In this last blog entry, I will start by reflecting on my experiences with designing with various materials and how we have explored these. Then I will reflect on how the texts helped support our process towards the final outcome. Finally, I will elaborate on the overall impressions of this course and how it has given me knowledge that can be used in different contexts.
The trinity of forms
For me, this course offered a completely new way of approaching the design process with the focus on “designing as reflective conversation with design materials“ (Schön, 1992).
From earlier courses, I have learned how to use various approaches based on user experiences. Because of these learnings, it was challenging initially, and a completely new way of understanding and managing design. However, to manage how to explore the different materials and computations, it was found helpful to make use of what Vallgårda (2013) presents as the trinity of forms to help unfold the interaction design. As it helped manage the different components and explore it in different directions, while still keeping in mind how the final outcome could turn out to be, and the on going negotiation of the temporal form, the physical form and the interaction gestalt. Through that, it helped to overcome the challenges of perhaps trying out too many materials and ideas at once, before finally in managing how to shape all these components into a whole. Furthermore, the way it aided us in managing the design of the interactive artefact, was through help engaging in one form at the time. For the physical form the materials were continuously explored, through moulding and building up different possibilities of what the jellyfish (I2SEA) could act out. Whereas, the narrow focus on the temporal form, engaging us in explorations of the code, in terms of how the light of the led strip should act and how to create a feedback of the light, to give the impression of a living creature that we wanted I2SEA to obtain. Finally the focus of the interaction gestalt, assisted in the constant experiments of how the physical form and temporal form acted out as a whole, to gain knowledge of how the users might engage with the artefact. This process followed up even until the last day. At this point, we choose to remove one of the functional feedbacks of a right light, that would appear if the artefact was swung too hard by the string, as it constraint the movement of the user’s, making them too careful when exploring the design.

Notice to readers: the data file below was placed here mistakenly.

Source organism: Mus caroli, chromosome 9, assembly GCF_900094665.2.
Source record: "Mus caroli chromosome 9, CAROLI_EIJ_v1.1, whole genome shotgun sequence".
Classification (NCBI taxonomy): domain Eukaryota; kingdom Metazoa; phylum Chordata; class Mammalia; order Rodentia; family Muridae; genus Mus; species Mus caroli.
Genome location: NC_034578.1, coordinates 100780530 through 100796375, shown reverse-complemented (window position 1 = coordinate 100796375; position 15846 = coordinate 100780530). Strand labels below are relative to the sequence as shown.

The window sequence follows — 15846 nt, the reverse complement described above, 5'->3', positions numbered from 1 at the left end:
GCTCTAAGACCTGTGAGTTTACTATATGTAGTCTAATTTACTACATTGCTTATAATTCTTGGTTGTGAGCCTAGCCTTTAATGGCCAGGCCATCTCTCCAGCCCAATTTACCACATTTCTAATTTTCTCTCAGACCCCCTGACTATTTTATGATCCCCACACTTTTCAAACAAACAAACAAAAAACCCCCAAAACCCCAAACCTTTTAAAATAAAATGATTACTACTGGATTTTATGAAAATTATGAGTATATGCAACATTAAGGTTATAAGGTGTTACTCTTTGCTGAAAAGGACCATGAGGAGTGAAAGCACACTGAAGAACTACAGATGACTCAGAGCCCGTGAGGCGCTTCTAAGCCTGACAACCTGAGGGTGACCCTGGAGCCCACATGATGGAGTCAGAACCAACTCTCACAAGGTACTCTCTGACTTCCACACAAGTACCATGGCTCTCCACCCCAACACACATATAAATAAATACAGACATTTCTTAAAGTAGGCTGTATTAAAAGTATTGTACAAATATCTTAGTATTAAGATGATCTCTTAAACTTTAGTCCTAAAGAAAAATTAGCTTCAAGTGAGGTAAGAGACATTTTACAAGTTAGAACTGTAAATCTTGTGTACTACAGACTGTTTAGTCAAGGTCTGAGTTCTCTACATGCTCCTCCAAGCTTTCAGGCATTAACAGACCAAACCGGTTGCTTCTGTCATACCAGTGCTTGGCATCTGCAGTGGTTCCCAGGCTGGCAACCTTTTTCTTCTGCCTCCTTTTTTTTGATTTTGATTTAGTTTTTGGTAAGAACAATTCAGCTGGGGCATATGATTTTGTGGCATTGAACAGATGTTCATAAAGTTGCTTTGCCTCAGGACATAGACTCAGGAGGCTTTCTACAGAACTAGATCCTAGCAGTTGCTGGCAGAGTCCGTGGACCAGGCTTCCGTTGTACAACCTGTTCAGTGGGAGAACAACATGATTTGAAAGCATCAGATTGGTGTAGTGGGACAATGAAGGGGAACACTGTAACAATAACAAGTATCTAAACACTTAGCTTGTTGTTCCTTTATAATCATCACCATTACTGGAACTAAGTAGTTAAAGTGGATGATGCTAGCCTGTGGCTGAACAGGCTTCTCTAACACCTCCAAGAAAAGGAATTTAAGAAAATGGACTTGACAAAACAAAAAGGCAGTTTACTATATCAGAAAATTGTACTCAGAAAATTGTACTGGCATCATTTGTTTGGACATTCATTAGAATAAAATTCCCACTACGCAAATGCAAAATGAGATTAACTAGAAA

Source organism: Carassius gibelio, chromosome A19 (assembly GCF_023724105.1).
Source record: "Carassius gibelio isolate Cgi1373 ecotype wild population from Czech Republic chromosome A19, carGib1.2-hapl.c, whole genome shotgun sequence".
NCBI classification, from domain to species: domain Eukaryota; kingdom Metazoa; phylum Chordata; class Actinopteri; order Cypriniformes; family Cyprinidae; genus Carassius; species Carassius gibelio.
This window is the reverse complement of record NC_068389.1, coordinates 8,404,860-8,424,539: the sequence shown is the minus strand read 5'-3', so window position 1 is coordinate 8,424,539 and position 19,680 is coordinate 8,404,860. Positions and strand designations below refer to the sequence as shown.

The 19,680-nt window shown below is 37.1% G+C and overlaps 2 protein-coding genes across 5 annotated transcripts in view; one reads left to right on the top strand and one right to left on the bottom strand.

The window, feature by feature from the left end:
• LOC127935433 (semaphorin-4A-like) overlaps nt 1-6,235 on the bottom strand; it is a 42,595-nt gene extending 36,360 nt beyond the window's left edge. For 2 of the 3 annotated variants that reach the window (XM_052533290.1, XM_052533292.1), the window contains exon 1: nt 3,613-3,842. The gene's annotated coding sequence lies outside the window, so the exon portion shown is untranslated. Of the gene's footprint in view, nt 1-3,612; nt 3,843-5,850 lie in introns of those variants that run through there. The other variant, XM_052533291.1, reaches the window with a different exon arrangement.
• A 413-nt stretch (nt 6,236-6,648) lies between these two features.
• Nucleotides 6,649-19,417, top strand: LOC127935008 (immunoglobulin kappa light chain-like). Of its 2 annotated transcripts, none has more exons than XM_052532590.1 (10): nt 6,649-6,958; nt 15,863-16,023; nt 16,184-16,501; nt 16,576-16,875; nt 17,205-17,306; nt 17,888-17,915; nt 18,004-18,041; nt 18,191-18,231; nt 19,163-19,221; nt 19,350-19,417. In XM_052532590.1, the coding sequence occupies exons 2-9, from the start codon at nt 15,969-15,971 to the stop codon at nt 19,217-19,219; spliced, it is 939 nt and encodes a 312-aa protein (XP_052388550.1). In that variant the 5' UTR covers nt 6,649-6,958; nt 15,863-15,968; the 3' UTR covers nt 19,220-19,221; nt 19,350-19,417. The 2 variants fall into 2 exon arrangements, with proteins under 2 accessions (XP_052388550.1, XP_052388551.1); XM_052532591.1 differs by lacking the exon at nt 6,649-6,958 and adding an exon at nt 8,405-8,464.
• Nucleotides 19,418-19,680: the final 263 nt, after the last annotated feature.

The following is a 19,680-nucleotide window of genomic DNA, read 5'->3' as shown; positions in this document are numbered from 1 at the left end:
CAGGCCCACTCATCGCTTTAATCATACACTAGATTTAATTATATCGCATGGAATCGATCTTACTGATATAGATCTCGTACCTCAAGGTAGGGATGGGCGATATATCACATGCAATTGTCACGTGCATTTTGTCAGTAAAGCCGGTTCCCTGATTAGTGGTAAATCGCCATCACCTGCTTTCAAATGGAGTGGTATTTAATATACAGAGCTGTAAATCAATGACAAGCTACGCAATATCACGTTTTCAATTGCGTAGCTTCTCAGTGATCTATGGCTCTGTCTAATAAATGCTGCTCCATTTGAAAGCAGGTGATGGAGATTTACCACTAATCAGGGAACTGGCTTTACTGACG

Speaking the language of interaction design
Another important part of this process was to learn the vocabulary of interaction design. To do so, the book ‘The design of everyday thing’ by Norman (2013) and article “Interaction frogger: a design framework to couple action and function through feedback and feedforward” by Wensveen, Djajadiningrat, & Overbeeke (2004) were very beneficial, in terms of learning how to approach and manage all parts of the design. On one side, I have learned through Normans (2013) design principles of affordances, conceptual model and signifiers, understandings of of how artefacts can be perceived and approached, with regards to different components of an artefact. While on the other hand, Wensveen, Djajadiningrat, & Overbeeke (2004) terms of feedback and feedforward. The latter gave the skills towards approaching the design process in regards to grasp what kinds of information in terms of that feedforward that takes place before a user’s action(s) and provides information hereof. Moreover, the feedback of a product or artefact and what kinds of information that is returned to the user. These terms was especially useful to create the though around how the feedforward could provide just the right amount of information to the user, while creating a feedback that can make an impact on the user as well.
Therefore, this course, gave me understandings of how to explore design, through the materials rather than focusing on the user, as I have experienced prior to this course. Furthermore, I feel more enabled towards being able to create a more tangible outcome rather than a screen based. This aspect was previously rather challenging for me, so it has encouraged me to learn how to manage the skills of designing interactive artefacts design, in a very compressed period. I will carry these learnings with me to the next step of my specialisation as it most certainly will aid my personal skillsets. Furthermore, the knowledge of how to manage a design in all possible contexts is very applicable in future endeavours in my professional career.
Here is a small representation of how the jellyfish I2SEA was experienced at the exhibition:
Norman, Donald A (2013). The design of everyday things: Revised and expanded edition. Basic books. Ch. 1,2,3.
Schön, Donald A. (1992). Designing as reflective conversation with the materials of a design situation. Research in Engineering Design 3.3, 131-147.
Wensveen, Stephan AG, Tom Djajadiningrat, and C. J. Overbeeke. (2004). Interaction frogger: a design framework to couple action and function through feedback and feedforward. Proceedings of DIS2004. ACM.